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“Sometimes the questions are complicated
and the answers are simple.”
~ Dr. Seuss
Food vs Lifestyle
When we follow the Paleo Autoimmune Protocol, food is foremost in our mind. We avoid the foods that exacerbate autoimmune disease. We look forward to the day when we can eat them again. And we go out of our way to eat healing foods, like bone broth and organ meats. The right food is essential, but healing is about more than just food. Lifestyle affects autoimmunity just as strongly. Healthy choices turn off inflammatory genes, while a stressed-out lifestyle turns them on. Here are five things you can do to help your body heal:
If you’re like most of us in the United States, you prioritize everything above sleep. You stay up late to “get important stuff done.” You rise early to squeeze more time into your day. Some people even pull all-nighters to meet a deadline. Here’s the thing: there is nothing more important than your sleep. That is when your body heals itself. The less you sleep, the less you will heal; this is a biological fact you cannot override. You also can’t “catch up” on sleep. Although you may feel less tired after 1 or 2 good night’s sleep, the inflammation you have ramped up in your body takes much longer to tone down. You need a minimum of 8 hours every night, and 10 is even better.
2. Get Outside
In modern life, it’s easy to forget that human beings evolved to live outdoors. We are designed to make vitamin D from sunlight, and its deficiency is associated with many diseases, including autoimmunity. Our circadian rhythms are set by the natural cycle of day and night and affect our body on a genetic and cellular level. We are meant to move our bodies outside during the day, and sleep deeply in the dark of night. Modern life often has us doing the opposite, sitting inside all day and then finding it impossible to sleep at night. Our health suffers as a result. Do your best to get outside every day, even if just for a short while. Take a walk, lie in the sun, read in the shade, breathe in the fresh air, you can even work outside by answering phone calls and encouraging “walking meetings”. Remember there’s a world outside these walls.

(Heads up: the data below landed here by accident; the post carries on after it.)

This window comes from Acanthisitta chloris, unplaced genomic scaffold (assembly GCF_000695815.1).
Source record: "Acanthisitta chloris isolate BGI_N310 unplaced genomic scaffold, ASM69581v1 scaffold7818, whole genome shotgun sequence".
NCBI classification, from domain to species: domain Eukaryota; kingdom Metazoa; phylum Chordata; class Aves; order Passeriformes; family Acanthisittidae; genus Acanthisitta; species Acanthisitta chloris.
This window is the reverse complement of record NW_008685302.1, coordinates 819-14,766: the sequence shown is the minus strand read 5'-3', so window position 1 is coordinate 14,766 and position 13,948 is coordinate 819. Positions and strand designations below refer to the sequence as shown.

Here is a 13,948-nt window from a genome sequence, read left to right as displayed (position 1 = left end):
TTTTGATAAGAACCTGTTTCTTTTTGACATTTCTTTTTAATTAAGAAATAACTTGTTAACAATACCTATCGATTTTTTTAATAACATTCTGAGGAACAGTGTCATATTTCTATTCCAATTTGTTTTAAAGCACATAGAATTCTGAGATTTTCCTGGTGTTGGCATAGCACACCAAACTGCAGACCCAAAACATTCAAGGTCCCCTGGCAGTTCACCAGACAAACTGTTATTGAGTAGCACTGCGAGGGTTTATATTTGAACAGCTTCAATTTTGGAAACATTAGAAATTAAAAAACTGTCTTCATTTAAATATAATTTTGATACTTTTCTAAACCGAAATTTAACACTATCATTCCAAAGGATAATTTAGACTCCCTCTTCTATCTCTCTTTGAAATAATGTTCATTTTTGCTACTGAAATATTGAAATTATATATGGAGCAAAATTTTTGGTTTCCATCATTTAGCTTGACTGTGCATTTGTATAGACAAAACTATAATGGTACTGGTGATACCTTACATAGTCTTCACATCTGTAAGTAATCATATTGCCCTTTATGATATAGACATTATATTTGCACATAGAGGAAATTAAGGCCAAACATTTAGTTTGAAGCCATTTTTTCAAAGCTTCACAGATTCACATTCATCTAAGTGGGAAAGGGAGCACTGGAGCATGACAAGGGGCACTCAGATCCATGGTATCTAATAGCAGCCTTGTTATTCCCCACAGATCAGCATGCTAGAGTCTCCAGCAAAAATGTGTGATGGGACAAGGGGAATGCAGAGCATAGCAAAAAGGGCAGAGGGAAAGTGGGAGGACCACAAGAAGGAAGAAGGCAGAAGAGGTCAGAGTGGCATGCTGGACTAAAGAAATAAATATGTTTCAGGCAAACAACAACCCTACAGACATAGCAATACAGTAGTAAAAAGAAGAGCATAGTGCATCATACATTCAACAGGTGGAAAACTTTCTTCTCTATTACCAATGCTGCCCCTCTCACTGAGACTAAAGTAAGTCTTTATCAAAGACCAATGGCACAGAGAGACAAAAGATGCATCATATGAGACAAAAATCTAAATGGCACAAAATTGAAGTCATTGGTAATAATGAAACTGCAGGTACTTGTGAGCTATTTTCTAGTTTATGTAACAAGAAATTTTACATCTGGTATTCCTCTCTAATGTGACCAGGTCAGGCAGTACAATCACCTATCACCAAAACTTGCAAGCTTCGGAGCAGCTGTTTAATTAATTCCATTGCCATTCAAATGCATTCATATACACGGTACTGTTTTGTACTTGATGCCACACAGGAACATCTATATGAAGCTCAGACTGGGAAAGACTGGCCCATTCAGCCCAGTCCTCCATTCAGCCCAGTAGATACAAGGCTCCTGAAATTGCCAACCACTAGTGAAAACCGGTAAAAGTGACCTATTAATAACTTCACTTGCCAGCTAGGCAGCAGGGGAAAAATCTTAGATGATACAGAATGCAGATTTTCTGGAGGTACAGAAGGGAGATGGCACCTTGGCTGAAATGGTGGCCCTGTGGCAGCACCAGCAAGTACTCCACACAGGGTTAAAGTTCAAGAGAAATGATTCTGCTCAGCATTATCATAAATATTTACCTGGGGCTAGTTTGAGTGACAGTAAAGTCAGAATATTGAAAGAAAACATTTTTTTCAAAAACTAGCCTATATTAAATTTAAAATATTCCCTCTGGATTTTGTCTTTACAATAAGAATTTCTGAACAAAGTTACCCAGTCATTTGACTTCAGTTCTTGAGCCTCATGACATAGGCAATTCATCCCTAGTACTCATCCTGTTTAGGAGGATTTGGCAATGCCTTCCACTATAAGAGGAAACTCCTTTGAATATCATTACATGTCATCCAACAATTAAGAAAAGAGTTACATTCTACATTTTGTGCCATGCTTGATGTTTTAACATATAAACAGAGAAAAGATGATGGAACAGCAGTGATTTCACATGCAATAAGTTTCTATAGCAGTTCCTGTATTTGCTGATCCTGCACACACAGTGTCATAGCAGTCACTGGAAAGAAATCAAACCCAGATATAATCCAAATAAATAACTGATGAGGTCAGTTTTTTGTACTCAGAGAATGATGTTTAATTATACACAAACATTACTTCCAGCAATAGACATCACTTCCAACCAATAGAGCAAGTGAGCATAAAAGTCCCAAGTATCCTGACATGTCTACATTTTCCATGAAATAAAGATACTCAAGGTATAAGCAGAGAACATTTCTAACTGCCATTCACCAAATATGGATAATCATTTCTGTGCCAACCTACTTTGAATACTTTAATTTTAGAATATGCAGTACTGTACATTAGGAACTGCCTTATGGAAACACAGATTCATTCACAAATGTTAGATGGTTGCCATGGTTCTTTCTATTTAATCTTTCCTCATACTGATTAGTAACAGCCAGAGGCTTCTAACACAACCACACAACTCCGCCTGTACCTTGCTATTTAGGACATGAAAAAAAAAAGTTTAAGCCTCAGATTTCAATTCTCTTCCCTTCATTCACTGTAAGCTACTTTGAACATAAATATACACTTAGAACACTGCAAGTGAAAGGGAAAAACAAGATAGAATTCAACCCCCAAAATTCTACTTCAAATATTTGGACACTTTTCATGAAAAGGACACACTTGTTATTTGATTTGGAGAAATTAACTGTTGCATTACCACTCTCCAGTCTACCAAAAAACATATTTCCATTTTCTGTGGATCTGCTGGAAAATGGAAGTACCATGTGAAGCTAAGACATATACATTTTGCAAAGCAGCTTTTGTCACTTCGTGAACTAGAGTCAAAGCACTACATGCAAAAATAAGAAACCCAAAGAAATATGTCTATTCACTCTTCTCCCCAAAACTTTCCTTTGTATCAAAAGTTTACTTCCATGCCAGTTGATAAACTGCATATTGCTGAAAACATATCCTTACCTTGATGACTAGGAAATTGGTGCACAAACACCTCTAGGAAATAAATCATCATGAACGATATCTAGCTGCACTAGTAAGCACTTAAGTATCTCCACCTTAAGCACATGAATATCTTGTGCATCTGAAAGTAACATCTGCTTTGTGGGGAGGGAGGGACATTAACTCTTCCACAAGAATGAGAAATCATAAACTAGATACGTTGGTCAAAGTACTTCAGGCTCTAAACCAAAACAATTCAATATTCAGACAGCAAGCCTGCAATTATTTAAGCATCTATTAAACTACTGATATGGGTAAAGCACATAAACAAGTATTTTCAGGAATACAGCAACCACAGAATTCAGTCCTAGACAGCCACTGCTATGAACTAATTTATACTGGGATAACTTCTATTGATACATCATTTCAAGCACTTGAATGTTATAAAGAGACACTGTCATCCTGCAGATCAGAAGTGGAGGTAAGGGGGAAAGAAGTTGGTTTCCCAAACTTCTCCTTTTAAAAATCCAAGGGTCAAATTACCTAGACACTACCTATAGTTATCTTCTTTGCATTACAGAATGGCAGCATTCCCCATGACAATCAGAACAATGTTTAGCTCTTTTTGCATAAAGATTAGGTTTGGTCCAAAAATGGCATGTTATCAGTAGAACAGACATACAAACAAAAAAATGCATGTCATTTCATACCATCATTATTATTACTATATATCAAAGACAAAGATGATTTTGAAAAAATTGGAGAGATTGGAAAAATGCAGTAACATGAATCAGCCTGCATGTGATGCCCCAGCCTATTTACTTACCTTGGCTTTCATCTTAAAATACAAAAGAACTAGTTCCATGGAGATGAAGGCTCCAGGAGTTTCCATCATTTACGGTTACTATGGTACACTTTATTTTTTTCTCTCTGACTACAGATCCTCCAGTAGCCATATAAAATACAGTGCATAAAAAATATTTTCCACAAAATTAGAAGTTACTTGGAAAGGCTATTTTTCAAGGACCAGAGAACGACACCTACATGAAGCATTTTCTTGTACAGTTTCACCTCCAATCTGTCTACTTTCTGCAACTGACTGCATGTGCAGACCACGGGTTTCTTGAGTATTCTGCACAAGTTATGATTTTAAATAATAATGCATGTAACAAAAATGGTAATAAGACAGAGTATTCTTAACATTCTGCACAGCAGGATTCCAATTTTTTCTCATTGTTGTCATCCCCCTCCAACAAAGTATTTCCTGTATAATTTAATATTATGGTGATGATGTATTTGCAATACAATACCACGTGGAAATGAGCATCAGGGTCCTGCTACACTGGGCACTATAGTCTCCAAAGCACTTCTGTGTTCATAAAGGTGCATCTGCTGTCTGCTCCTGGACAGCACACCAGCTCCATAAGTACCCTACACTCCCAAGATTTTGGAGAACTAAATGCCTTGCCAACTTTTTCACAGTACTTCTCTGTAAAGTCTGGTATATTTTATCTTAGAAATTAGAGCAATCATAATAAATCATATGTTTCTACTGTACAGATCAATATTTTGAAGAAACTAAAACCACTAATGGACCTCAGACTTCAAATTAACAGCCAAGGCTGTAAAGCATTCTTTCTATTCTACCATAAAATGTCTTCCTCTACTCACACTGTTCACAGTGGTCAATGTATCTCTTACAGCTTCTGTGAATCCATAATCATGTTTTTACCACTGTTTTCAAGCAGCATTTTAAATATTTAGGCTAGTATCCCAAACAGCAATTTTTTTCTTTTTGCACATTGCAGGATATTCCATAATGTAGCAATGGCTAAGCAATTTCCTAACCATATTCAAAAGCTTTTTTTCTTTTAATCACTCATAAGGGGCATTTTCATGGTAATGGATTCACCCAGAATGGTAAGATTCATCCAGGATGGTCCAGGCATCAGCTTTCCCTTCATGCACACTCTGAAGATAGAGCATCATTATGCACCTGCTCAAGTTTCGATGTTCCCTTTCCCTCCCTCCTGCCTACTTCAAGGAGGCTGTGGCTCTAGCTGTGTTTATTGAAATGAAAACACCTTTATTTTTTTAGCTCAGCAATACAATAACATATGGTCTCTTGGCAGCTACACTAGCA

3. Learn to Say No
Let’s face it: healing takes time. Not just in terms of patience and reversing our symptoms over the long-term. It also takes an incredible amount of time every day: cooking our food, prioritizing sleep, and making time for other healthy activities like relaxation, exercise, detox baths, etc. It requires putting yourself first, which can feel very unnatural, especially if you have a family and you’re used to putting yourself last. It’s necessary, though. When you’re sick, your whole family suffers alongside you. Prioritizing your health helps everyone. So, where are you going to find the time? Answer: you need to say no to something else – several somethings, actually. Take a good look at your life and see what responsibilities you can let go and transfer to someone else. If you don’t think you can let anything go, consult an objective friend to help you prioritize.